Suspected monkeypox case in RI ‘believed to be related to tavel to Mass.’


Health officials in Rhode Island said a suspected case of monkeypox in that state “is believed to be related to travel to Massachusetts.”The Rhode Island Department of Health announced Thursday that a male resident of Providence County has tested positive for an orthopox virus, presumed to be monkeypox. The diagnosis will be confirmed by testing at the Centers for Disease Control and Prevention.”The individual is hospitalized and in good condition,” officials said. Specifics of the patient’s visit to Massachusetts were not immediately provided and RIDOH said additional details are not being released to protect his privacy. Rhode Island health officials are conducting contact tracing to identify anyone who may have been exposed to the patient during the infectious period, they said. Contacts are to be monitored for three weeks after their last day of exposure. The first case of monkeypox in the United States this year was identified in Massachusetts last month. That case was linked to the patient’s recent travel to Canada. The patient was treated at Massachusetts General Hospital and discharged less than two weeks later. In parts of central and west Africa where monkeypox occurs, people can be exposed through bites or scratches from rodents and small mammals, preparing wild game, or having contact with an infected animal or possibly animal products. It does not spread easily between people, health officials said. Transmission between individuals can occur through contact with body fluids, monkeypox sores, items that have been contaminated with fluids or sores such as clothing and bedding or through respiratory droplets following prolonged face-to-face contact. Symptoms of the virus include fever, headache, muscle aches, exhaustion, and swollen lymph nodes. Infected people develop a rash, often beginning on the face and then spreading to other parts of the body, that turns into fluid-filled bumps. Illness typically lasts 2-4 weeks and most people recover with no treatment.

Health officials in Rhode Island said a suspected case of monkeypox in that state “is believed to be related to travel to Massachusetts.”

The Rhode Island Department of Health announced Thursday that a male resident of Providence County has tested positive for an orthopox virus, presumed to be monkeypox. The diagnosis will be confirmed by testing at the Centers for Disease Control and Prevention.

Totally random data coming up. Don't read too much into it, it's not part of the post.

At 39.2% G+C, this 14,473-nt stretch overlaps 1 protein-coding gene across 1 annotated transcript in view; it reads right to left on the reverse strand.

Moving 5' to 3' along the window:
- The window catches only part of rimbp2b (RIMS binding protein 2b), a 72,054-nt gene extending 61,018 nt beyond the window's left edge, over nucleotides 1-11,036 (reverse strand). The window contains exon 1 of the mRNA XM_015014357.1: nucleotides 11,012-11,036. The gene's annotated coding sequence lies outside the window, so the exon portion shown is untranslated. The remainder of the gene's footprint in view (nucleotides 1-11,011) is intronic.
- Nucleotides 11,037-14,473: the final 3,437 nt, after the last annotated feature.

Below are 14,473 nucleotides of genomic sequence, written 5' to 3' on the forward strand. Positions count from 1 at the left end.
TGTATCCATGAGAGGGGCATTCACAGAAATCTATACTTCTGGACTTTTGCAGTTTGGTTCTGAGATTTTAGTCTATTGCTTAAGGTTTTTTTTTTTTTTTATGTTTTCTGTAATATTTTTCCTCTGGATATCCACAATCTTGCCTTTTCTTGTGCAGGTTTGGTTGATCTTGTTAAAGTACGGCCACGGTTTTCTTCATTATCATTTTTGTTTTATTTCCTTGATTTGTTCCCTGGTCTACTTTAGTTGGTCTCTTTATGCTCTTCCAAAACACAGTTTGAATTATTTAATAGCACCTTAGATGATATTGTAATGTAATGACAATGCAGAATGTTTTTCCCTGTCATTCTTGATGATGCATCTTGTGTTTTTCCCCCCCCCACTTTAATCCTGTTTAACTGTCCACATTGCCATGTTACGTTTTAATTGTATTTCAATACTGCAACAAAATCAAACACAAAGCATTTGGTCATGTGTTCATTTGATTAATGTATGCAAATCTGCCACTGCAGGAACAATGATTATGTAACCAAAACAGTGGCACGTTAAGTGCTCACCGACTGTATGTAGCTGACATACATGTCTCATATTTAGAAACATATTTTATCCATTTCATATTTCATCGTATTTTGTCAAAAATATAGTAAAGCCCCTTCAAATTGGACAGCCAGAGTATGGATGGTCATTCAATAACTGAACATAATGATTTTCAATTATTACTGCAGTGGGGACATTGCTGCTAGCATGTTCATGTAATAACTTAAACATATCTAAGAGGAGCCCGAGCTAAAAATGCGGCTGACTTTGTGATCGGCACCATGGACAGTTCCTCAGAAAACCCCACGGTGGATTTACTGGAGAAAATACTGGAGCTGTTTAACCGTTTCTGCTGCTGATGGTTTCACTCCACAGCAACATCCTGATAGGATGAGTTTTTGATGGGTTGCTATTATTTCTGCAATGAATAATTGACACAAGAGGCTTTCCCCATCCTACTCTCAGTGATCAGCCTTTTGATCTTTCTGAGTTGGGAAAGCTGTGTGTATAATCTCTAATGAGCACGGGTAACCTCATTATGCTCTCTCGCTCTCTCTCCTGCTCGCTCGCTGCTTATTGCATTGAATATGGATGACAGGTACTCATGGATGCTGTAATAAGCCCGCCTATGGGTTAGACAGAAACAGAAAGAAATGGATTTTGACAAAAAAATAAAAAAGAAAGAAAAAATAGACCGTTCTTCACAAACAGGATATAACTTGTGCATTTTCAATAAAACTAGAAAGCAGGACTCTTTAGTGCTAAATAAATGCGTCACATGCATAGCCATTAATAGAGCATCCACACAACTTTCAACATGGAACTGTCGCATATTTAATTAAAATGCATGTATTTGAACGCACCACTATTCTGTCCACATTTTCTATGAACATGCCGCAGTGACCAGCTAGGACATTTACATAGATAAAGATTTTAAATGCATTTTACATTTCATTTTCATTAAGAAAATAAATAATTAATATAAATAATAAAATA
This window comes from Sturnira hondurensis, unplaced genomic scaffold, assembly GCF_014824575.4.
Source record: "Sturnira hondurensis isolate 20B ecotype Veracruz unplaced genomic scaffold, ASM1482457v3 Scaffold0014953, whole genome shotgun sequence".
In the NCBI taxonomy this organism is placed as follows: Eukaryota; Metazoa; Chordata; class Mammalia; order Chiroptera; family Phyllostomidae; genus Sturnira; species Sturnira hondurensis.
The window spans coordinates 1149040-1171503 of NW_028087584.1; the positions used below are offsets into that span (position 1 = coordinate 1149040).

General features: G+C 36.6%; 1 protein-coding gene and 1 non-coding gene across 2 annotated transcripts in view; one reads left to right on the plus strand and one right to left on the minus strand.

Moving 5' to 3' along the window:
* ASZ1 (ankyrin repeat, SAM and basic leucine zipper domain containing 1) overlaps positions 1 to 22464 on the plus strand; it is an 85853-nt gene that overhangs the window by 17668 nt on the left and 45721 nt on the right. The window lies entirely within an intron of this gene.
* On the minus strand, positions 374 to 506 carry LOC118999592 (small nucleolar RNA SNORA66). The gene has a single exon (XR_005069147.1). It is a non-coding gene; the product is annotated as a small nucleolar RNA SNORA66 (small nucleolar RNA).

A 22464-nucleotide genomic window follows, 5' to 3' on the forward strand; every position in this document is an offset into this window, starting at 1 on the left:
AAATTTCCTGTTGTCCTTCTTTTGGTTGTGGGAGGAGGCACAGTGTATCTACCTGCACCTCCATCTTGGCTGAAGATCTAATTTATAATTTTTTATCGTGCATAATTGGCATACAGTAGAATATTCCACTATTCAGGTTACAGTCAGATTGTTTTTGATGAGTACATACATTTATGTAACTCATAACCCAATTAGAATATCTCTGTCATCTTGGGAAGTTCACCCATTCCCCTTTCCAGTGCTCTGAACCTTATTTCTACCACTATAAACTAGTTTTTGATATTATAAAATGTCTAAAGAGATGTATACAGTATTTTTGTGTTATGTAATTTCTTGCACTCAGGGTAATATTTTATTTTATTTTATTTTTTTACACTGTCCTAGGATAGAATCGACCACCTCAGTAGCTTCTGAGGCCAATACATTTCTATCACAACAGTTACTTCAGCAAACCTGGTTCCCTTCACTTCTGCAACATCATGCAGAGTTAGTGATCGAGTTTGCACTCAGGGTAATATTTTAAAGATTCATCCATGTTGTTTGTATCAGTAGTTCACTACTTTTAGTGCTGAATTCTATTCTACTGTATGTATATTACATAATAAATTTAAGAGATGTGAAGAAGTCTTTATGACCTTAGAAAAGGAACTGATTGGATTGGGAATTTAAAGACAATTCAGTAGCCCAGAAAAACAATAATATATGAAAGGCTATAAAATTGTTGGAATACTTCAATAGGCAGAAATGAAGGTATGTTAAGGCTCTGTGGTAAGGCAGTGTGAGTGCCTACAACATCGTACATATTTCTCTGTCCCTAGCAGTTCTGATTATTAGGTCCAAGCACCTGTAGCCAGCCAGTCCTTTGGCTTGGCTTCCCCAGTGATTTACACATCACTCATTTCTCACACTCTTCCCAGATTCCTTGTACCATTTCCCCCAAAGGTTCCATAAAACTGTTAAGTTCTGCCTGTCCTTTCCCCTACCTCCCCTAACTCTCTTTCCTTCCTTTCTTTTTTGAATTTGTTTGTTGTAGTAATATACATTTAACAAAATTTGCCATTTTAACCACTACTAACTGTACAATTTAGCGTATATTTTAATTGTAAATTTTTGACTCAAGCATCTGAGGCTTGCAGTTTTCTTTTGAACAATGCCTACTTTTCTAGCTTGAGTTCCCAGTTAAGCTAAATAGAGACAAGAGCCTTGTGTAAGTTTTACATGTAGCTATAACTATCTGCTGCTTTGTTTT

“The individual is hospitalized and in good condition,” officials said.

Specifics of the patient’s visit to Massachusetts were not immediately provided and RIDOH said additional details are not being released to protect his privacy.

Rhode Island health officials are conducting contact tracing to identify anyone who may have been exposed to the patient during the infectious period, they said. Contacts are to be monitored for three weeks after their last day of exposure.

The first case of monkeypox in the United States this year was identified in Massachusetts last month. That case was linked to the patient’s recent travel to Canada.

The patient was treated at Massachusetts General Hospital and discharged less than two weeks later.

In parts of central and west Africa where monkeypox occurs, people can be exposed through bites or scratches from rodents and small mammals, preparing wild game, or having contact with an infected animal or possibly animal products. It does not spread easily between people, health officials said.

Transmission between individuals can occur through contact with body fluids, monkeypox sores, items that have been contaminated with fluids or sores such as clothing and bedding or through respiratory droplets following prolonged face-to-face contact.

Symptoms of the virus include fever, headache, muscle aches, exhaustion, and swollen lymph nodes. Infected people develop a rash, often beginning on the face and then spreading to other parts of the body, that turns into fluid-filled bumps.

Illness typically lasts 2-4 weeks and most people recover with no treatment.

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